A key area of the accounting guidance is determining equity or liability classification and/or whether mark-to-market accounting is required for embedded equity-linked features (e.g., conversion option) or freestanding instruments (e.g., warrants to issue common stock) is the guidance for contracts in an entity’s own equity. Among other requirements, this guidance requires specific criteria to be met in order to qualify for equity classification. The new standard removes certain of these specific criteria and clarifies another criterion. However, the new standard does not amend the scope of specific guidance which requires certain freestanding instruments to be reported as liabilities and mark-to-market accounting for certain instruments (ASC 480).
Why it matters: By removing certain criteria that must be met, the new standard makes it easier for more equity-linked features and certain freestanding instruments to avoid mark-to-market accounting. This would reduce earnings volatility. However, all of remaining criteria must still be met and may necessitate a re-examination of other criteria not previously considered, These changes may also result in new provisions being included in agreements (e.g., collateral posting requirements) which may have additional accounting and disclosure implications. Issuers and investors or counterparties should consider the economic value and impact of including these types of features.
Under current guidance, a conversion option within a convertible instrument (such as debt or preferred stock) may in certain circumstances require separate accounting within equity if it is in-the-money at issuance, commonly referred to as a beneficial conversion feature (BCF).
Why it matters: The changes may provide relief to private companies with complex venture capital financing arrangements, as well as public companies. The reduction in accounting models, in particular the elimination of the BCF guidance, may significantly reduce the reporting burden associated with convertible instruments and bundled transactions.
Companies and their financial statement users should take note of these changes, as they could have a significant impact on future reporting, particularly for issuers of convertible debt and other equity-linked instruments. Companies also need to consider the implications of the new standard on performance measures, whether GAAP or non-GAAP, and other areas of reporting such as debt covenant compliance. The consequences of early adoption and the method of adoption (modified retrospective vs. full retrospective) should be understood prior to discussing the impact of the new guidance with stakeholders.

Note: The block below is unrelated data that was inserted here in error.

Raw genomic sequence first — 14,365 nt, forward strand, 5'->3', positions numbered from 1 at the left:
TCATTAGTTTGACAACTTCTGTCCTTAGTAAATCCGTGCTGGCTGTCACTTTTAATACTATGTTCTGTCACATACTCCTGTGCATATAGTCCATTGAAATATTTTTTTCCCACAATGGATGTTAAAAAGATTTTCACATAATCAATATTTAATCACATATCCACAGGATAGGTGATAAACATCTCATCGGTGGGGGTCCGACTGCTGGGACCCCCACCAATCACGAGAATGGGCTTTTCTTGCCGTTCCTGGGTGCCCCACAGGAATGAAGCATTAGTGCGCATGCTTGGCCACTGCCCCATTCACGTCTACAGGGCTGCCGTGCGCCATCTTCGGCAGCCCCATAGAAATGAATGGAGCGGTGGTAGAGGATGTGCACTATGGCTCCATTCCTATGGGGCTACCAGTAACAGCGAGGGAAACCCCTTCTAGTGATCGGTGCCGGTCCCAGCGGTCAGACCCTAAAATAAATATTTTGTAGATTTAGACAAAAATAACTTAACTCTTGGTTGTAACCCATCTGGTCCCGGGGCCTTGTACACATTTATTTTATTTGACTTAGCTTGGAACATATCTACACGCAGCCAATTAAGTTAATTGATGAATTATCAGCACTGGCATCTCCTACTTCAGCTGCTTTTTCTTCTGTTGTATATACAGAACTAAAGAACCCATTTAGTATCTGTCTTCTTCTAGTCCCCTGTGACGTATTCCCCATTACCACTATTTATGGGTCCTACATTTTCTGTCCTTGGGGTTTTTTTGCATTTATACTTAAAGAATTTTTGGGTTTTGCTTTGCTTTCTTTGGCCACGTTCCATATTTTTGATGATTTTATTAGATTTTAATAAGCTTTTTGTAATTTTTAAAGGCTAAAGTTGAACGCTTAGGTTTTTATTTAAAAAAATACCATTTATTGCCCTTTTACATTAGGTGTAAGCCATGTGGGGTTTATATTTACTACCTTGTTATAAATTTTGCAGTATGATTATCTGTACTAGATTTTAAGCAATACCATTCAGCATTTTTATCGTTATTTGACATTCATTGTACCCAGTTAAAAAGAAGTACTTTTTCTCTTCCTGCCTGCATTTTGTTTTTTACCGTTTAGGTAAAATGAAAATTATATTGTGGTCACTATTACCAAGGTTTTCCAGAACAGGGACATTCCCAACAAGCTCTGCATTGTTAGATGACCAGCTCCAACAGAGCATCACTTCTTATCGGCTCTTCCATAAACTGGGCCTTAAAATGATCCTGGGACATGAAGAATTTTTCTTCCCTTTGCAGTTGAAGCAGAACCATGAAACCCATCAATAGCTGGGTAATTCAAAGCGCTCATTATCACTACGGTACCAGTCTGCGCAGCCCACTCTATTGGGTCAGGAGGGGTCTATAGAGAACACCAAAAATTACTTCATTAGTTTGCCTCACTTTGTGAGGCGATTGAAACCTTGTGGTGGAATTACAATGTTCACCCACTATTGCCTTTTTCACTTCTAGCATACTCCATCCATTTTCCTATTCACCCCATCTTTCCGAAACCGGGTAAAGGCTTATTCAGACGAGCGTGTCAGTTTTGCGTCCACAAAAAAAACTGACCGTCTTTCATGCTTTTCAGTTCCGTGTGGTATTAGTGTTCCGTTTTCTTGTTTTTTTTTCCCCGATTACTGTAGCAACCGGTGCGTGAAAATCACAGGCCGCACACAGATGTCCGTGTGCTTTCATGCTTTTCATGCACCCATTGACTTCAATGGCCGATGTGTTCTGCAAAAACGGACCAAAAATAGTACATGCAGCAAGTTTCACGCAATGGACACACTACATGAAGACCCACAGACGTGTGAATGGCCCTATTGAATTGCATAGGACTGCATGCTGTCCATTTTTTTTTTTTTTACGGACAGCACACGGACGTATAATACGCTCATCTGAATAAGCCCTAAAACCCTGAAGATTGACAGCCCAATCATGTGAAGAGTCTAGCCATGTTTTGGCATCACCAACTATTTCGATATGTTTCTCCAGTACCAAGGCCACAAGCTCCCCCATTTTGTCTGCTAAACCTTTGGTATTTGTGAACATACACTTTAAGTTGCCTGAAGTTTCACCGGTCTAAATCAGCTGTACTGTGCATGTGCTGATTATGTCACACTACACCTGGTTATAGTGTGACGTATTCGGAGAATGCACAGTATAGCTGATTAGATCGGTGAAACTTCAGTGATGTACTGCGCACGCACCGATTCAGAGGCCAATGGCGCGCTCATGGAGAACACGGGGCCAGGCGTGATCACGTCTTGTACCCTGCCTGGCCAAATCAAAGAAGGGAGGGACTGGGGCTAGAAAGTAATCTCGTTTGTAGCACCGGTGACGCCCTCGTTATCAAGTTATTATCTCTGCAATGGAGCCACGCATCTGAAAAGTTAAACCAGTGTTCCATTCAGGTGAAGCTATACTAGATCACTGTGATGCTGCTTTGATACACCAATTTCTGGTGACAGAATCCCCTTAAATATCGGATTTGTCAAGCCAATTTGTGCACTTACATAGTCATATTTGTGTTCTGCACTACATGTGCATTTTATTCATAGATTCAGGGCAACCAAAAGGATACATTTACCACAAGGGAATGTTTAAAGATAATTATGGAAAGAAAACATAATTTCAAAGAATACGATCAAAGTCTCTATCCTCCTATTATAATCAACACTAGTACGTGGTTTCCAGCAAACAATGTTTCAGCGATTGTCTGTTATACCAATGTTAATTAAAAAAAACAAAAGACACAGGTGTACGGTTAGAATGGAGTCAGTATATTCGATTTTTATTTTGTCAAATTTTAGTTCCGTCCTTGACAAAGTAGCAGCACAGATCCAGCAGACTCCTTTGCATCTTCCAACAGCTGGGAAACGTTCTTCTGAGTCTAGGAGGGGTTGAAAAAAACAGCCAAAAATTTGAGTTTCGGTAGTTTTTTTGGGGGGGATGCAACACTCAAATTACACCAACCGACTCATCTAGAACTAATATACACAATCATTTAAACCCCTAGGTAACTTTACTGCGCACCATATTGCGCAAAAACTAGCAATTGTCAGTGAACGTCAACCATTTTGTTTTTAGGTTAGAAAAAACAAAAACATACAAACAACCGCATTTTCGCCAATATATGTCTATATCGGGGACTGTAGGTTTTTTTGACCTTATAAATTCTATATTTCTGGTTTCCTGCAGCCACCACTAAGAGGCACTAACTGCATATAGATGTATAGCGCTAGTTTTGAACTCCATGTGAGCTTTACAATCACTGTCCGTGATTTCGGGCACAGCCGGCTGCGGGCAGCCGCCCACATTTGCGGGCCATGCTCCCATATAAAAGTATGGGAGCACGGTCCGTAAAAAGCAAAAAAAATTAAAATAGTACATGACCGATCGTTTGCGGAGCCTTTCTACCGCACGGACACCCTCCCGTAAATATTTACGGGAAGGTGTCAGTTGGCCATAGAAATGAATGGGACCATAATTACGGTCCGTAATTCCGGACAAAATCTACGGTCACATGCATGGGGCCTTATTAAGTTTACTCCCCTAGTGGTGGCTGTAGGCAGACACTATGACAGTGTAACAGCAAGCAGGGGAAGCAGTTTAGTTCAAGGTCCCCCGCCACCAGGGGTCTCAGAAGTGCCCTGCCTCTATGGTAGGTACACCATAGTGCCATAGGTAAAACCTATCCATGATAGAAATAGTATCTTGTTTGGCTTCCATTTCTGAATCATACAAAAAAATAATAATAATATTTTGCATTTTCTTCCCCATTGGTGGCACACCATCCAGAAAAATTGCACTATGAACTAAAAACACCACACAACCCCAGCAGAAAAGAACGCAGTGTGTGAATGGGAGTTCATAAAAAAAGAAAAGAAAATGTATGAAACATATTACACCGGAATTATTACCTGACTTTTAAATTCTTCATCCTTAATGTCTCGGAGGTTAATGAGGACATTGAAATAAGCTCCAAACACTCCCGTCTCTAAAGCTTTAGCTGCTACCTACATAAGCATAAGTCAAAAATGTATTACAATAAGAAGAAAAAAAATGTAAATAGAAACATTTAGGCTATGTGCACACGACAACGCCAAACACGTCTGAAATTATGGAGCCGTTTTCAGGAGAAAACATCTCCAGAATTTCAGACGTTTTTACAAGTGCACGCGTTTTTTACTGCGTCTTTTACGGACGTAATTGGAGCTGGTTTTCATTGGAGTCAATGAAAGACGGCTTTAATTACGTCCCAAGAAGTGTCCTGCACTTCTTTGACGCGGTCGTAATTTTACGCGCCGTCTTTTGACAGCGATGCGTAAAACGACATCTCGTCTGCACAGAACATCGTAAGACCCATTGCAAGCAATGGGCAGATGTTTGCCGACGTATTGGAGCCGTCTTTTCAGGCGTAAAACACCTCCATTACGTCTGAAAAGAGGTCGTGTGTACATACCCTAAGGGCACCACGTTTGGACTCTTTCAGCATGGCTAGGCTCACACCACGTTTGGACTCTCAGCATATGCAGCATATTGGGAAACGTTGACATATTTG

This may not be the end of changes relating to debt and equity. In February 2020, the FASB decided to add a separate project to its technical agenda to explore improvements to aspects of the derivative scope exception for contracts in an entity’s own equity.
There are many complexities in the new standard to work through, and public companies looking to early adopt need to act quickly as they have a small window of opportunity to do so at the beginning of next year. Issuers will need to assess the impact of the changes to their existing convertible debt agreements and derivative contracts as well as to future issuances. PwC can assist companies in thinking through these complexities.
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Partner, Capital Markets and Accounting Advisory Services, PwC US
Deals Managing Director, PwC US